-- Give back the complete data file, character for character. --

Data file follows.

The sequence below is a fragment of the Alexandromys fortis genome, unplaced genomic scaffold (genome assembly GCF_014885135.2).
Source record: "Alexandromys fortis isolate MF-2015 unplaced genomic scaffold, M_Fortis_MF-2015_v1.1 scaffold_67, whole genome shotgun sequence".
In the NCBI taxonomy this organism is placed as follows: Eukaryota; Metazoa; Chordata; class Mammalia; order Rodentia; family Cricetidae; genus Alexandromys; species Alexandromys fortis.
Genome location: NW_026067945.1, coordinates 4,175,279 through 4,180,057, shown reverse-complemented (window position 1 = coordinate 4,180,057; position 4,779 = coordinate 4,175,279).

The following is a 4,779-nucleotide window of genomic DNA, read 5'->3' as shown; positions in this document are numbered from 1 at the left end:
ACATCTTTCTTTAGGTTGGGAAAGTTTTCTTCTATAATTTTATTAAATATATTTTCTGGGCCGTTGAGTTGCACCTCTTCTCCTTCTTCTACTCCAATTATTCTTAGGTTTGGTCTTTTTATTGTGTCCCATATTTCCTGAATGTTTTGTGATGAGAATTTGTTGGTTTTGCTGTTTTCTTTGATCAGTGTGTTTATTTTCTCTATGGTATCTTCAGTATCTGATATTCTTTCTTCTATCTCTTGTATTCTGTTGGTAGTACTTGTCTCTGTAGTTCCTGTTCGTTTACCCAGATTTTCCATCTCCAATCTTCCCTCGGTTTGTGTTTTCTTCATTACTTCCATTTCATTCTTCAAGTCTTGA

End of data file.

The sequence below is a fragment of the Alexandromys fortis genome, unplaced genomic scaffold (genome assembly GCF_014885135.2).
Source record: "Alexandromys fortis isolate MF-2015 unplaced genomic scaffold, M_Fortis_MF-2015_v1.1 scaffold_67, whole genome shotgun sequence".
In the NCBI taxonomy this organism is placed as follows: Eukaryota; Metazoa; Chordata; class Mammalia; order Rodentia; family Cricetidae; genus Alexandromys; species Alexandromys fortis.
Genome location: NW_026067945.1, coordinates 4,175,279 through 4,180,057, shown reverse-complemented (window position 1 = coordinate 4,180,057; position 4,779 = coordinate 4,175,279).

The following is a 4,779-nucleotide window of genomic DNA, read 5'->3' as shown; positions in this document are numbered from 1 at the left end:
ACATCTTTCTTTAGGTTGGGAAAGTTTTCTTCTATAATTTTATTAAATATATTTTCTGGGCCGTTGAGTTGCACCTCTTCTCCTTCTTCTACTCCAATTATTCTTAGGTTTGGTCTTTTTATTGTGTCCCATATTTCCTGAATGTTTTGTGATGAGAATTTGTTGGTTTTGCTGTTTTCTTTGATCAGTGTGTTTATTTTCTCTATGGTATCTTCAGTATCTGATATTCTTTCTTCTATCTCTTGTATTCTGTTGGTAGTACTTGTCTCTGTAGTTCCTGTTCGTTTACCCAGATTTTCCATCTCCAATCTTCCCTCGGTTTGTGTTTTCTTCATTACTTCCATTTCATTCTTCAAGTCTTGA